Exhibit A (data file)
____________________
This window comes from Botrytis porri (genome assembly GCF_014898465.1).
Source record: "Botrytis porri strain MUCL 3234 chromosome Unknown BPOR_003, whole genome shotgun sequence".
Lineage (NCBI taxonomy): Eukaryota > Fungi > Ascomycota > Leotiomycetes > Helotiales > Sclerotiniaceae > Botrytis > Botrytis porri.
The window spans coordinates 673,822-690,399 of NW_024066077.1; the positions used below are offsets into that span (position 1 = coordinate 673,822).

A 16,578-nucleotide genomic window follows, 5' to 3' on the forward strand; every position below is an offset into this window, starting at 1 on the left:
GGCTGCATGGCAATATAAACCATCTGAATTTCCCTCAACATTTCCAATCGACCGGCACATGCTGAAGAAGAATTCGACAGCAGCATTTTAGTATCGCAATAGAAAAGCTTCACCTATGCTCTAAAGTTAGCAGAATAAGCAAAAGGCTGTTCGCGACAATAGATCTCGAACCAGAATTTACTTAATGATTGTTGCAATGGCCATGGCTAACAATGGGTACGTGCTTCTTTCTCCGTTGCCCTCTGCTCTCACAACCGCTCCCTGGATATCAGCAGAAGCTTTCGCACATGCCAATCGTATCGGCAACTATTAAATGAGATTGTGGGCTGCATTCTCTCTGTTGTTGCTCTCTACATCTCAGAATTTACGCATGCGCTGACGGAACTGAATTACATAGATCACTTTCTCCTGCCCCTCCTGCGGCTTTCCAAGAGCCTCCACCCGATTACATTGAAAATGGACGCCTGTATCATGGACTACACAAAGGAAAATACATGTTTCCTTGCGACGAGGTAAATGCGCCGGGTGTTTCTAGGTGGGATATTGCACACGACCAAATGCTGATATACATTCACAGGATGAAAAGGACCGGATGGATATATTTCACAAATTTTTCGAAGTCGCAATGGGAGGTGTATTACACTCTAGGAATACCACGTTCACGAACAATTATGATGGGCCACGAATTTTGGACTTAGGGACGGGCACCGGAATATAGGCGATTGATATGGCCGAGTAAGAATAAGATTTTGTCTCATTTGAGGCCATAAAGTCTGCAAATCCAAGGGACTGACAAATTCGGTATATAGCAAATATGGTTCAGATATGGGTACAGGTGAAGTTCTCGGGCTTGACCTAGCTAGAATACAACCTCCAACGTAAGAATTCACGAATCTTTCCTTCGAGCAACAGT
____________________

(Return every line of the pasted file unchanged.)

This window comes from Botrytis porri (genome assembly GCF_014898465.1).
Source record: "Botrytis porri strain MUCL 3234 chromosome Unknown BPOR_003, whole genome shotgun sequence".
Lineage (NCBI taxonomy): Eukaryota > Fungi > Ascomycota > Leotiomycetes > Helotiales > Sclerotiniaceae > Botrytis > Botrytis porri.
The window spans coordinates 673,822-690,399 of NW_024066077.1; the positions used below are offsets into that span (position 1 = coordinate 673,822).

A 16,578-nucleotide genomic window follows, 5' to 3' on the forward strand; every position below is an offset into this window, starting at 1 on the left:
GGCTGCATGGCAATATAAACCATCTGAATTTCCCTCAACATTTCCAATCGACCGGCACATGCTGAAGAAGAATTCGACAGCAGCATTTTAGTATCGCAATAGAAAAGCTTCACCTATGCTCTAAAGTTAGCAGAATAAGCAAAAGGCTGTTCGCGACAATAGATCTCGAACCAGAATTTACTTAATGATTGTTGCAATGGCCATGGCTAACAATGGGTACGTGCTTCTTTCTCCGTTGCCCTCTGCTCTCACAACCGCTCCCTGGATATCAGCAGAAGCTTTCGCACATGCCAATCGTATCGGCAACTATTAAATGAGATTGTGGGCTGCATTCTCTCTGTTGTTGCTCTCTACATCTCAGAATTTACGCATGCGCTGACGGAACTGAATTACATAGATCACTTTCTCCTGCCCCTCCTGCGGCTTTCCAAGAGCCTCCACCCGATTACATTGAAAATGGACGCCTGTATCATGGACTACACAAAGGAAAATACATGTTTCCTTGCGACGAGGTAAATGCGCCGGGTGTTTCTAGGTGGGATATTGCACACGACCAAATGCTGATATACATTCACAGGATGAAAAGGACCGGATGGATATATTTCACAAATTTTTCGAAGTCGCAATGGGAGGTGTATTACACTCTAGGAATACCACGTTCACGAACAATTATGATGGGCCACGAATTTTGGACTTAGGGACGGGCACCGGAATATAGGCGATTGATATGGCCGAGTAAGAATAAGATTTTGTCTCATTTGAGGCCATAAAGTCTGCAAATCCAAGGGACTGACAAATTCGGTATATAGCAAATATGGTTCAGATATGGGTACAGGTGAAGTTCTCGGGCTTGACCTAGCTAGAATACAACCTCCAACGTAAGAATTCACGAATCTTTCCTTCGAGCAACAGT